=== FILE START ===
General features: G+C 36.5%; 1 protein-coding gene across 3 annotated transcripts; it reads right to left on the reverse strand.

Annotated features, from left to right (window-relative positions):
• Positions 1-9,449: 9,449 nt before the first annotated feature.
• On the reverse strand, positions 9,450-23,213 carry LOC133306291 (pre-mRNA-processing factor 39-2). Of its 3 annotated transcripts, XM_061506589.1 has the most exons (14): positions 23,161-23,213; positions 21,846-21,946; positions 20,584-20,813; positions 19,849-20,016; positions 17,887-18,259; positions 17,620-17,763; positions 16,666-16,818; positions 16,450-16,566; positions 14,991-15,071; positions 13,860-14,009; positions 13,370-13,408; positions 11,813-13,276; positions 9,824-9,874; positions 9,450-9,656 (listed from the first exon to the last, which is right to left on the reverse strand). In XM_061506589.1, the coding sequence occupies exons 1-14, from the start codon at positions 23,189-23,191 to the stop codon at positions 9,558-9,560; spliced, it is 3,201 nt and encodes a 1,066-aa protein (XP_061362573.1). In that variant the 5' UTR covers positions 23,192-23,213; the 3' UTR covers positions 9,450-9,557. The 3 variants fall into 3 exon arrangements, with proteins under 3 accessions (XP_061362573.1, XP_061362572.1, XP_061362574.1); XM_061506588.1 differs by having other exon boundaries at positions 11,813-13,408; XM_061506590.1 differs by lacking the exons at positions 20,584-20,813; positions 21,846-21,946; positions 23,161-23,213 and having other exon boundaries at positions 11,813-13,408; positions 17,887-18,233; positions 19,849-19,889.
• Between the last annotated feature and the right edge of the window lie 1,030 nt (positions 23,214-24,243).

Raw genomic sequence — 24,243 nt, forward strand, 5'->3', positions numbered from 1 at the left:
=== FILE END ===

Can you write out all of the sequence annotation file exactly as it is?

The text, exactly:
General features: G+C 36.5%; 1 protein-coding gene across 3 annotated transcripts; it reads right to left on the reverse strand.

Annotated features, from left to right (window-relative positions):
• Positions 1-9,449: 9,449 nt before the first annotated feature.
• On the reverse strand, positions 9,450-23,213 carry LOC133306291 (pre-mRNA-processing factor 39-2). Of its 3 annotated transcripts, XM_061506589.1 has the most exons (14): positions 23,161-23,213; positions 21,846-21,946; positions 20,584-20,813; positions 19,849-20,016; positions 17,887-18,259; positions 17,620-17,763; positions 16,666-16,818; positions 16,450-16,566; positions 14,991-15,071; positions 13,860-14,009; positions 13,370-13,408; positions 11,813-13,276; positions 9,824-9,874; positions 9,450-9,656 (listed from the first exon to the last, which is right to left on the reverse strand). In XM_061506589.1, the coding sequence occupies exons 1-14, from the start codon at positions 23,189-23,191 to the stop codon at positions 9,558-9,560; spliced, it is 3,201 nt and encodes a 1,066-aa protein (XP_061362573.1). In that variant the 5' UTR covers positions 23,192-23,213; the 3' UTR covers positions 9,450-9,557. The 3 variants fall into 3 exon arrangements, with proteins under 3 accessions (XP_061362573.1, XP_061362572.1, XP_061362574.1); XM_061506588.1 differs by having other exon boundaries at positions 11,813-13,408; XM_061506590.1 differs by lacking the exons at positions 20,584-20,813; positions 21,846-21,946; positions 23,161-23,213 and having other exon boundaries at positions 11,813-13,408; positions 17,887-18,233; positions 19,849-19,889.
• Between the last annotated feature and the right edge of the window lie 1,030 nt (positions 23,214-24,243).

Raw genomic sequence — 24,243 nt, forward strand, 5'->3', positions numbered from 1 at the left: